“Basically we help people find rescue pets in need of adoption,” John explains. “We work with the vast number of rescue groups in Australia. By rescue groups I mean pounds, shelters, vet clinics and foster care networks. There’s about 950 of those in Pet Rescue at the moment.”

Rabbits, guinea pigs and rats

The system allows accredited animal rescue services to list the pets they have available for adoption, “primarily cats and dogs but also rabbits, guinea pigs, pigs, chickens, there’s even one rat we’ve rehomed,” John laughs.

John was working as an IT manager with a consulting business on the side in 2004 when the site launched. “We didn’t know if it would work but I had the idea in my head the whole time I was building it that if one pet found a home rather than being killed then it would be worthwhile.”

“From day one I designed Pet Rescue to be as hands off as possible, once the members had access to it they could upload their own photos and things like that. It wasn’t groundbreaking in 2003 but it wasn’t that common”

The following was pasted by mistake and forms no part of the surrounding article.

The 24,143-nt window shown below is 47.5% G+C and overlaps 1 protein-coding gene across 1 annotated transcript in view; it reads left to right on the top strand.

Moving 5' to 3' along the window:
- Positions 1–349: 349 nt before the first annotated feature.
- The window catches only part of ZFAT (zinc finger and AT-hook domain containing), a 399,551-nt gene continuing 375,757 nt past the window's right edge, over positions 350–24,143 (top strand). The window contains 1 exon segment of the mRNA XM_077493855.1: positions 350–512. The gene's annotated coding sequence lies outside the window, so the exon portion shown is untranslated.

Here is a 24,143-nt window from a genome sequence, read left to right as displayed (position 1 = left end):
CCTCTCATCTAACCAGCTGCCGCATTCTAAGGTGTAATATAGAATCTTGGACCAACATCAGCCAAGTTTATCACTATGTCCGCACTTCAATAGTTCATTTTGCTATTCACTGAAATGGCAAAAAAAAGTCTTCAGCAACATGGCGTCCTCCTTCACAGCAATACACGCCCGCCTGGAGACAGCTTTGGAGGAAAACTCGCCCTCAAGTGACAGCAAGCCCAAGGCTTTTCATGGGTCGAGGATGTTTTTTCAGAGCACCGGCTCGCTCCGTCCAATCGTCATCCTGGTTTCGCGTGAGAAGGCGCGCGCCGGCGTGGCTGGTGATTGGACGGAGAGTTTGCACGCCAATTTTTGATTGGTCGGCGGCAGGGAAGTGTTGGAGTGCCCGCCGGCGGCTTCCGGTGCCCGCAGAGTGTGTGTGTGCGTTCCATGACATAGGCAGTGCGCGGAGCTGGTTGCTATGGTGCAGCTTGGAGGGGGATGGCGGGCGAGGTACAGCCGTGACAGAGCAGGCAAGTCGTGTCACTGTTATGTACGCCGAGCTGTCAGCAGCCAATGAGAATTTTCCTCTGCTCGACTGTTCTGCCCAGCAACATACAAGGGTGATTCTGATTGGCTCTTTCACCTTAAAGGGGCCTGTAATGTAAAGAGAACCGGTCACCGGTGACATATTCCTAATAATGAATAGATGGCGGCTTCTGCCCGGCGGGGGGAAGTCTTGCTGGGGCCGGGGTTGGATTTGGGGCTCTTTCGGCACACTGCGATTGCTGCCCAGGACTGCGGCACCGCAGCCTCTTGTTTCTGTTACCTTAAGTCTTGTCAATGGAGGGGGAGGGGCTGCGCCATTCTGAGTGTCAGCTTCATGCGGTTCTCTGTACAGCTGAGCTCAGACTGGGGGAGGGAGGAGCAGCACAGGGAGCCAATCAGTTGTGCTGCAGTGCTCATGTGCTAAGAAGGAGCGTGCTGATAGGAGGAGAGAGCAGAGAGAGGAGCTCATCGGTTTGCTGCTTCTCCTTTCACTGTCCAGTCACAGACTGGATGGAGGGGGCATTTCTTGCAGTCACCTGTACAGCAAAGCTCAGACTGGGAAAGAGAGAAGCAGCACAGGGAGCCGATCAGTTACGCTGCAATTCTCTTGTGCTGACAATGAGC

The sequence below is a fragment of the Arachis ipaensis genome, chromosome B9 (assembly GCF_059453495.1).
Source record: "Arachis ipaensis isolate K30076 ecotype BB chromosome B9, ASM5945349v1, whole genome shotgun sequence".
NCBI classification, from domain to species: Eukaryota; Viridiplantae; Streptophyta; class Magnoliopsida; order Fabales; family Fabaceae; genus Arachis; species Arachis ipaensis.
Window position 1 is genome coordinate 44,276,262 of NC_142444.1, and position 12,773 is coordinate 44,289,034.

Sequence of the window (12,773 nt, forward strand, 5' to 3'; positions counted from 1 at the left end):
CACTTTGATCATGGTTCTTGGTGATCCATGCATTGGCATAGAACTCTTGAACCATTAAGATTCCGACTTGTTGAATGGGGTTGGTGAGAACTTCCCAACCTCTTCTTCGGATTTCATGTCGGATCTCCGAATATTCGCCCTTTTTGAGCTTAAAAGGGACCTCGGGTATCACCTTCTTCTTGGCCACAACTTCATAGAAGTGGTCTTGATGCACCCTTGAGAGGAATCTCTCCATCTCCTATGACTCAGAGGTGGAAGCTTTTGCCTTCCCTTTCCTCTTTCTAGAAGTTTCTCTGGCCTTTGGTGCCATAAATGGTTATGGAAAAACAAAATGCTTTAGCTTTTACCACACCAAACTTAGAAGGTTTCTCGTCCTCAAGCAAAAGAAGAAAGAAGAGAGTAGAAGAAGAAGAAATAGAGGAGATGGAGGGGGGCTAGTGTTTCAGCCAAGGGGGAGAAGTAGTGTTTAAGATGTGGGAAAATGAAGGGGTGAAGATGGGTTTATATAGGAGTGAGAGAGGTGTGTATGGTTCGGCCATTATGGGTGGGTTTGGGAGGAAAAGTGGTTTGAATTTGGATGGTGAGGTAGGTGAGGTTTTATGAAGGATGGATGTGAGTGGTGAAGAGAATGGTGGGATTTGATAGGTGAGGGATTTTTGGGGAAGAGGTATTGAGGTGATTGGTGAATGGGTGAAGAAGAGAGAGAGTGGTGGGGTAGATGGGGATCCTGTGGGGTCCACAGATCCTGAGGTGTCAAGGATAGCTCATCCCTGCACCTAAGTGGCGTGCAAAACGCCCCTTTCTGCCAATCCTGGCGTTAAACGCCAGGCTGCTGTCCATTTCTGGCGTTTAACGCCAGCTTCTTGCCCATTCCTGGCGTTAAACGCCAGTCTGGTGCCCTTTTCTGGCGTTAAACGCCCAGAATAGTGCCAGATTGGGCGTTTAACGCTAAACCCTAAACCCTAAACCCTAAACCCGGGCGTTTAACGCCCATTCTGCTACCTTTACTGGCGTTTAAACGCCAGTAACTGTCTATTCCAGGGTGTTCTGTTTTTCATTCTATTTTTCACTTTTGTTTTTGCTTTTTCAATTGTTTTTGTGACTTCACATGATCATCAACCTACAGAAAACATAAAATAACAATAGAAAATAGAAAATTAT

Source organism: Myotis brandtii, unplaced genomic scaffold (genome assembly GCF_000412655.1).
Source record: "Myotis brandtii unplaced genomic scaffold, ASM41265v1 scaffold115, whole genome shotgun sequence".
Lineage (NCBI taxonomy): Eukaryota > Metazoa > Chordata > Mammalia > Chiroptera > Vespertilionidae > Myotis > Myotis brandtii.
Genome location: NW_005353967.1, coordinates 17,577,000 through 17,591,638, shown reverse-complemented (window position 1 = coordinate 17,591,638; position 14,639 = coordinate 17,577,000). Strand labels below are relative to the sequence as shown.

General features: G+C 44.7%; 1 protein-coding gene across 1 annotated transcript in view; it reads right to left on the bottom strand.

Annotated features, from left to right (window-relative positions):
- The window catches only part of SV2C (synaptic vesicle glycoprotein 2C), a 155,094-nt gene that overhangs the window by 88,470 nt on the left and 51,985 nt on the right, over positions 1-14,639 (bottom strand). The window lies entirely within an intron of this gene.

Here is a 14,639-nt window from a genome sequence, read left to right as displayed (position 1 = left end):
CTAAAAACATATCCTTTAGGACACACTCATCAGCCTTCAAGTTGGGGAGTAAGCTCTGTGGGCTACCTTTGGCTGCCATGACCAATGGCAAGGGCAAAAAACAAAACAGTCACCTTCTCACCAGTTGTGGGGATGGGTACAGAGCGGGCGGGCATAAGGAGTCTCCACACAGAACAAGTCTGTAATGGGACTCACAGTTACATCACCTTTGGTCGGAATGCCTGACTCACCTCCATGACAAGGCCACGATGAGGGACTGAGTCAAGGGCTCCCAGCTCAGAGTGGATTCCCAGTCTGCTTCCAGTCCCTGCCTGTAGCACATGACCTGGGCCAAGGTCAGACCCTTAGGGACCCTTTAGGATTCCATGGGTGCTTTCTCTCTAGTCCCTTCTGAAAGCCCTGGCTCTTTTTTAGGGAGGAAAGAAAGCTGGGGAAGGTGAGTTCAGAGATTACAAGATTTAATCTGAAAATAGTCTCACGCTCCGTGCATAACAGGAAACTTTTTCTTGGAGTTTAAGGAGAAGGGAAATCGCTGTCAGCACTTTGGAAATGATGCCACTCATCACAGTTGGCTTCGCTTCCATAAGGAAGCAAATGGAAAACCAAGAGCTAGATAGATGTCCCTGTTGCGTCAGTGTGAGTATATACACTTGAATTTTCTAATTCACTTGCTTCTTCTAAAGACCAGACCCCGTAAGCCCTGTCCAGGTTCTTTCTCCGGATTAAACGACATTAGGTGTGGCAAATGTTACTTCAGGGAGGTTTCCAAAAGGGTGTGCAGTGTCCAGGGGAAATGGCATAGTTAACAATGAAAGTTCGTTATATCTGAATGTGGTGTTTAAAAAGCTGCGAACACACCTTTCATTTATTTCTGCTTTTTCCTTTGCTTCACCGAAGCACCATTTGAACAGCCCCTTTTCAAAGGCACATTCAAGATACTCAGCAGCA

“One of the biggest problems we faced in those early days was many of the rescue groups didn’t have digital cameras. So we did a promotion with a bunch of Kodak digital cameras that had been donated to us and gave them to the groups.”

A problem of scale

The site was quickly a success but that came with issues, particularly when the site was mentioned in the press or had a lot of social media attention. “Eventually we hit problems as I had gave no thought of architecting a site that would scale.”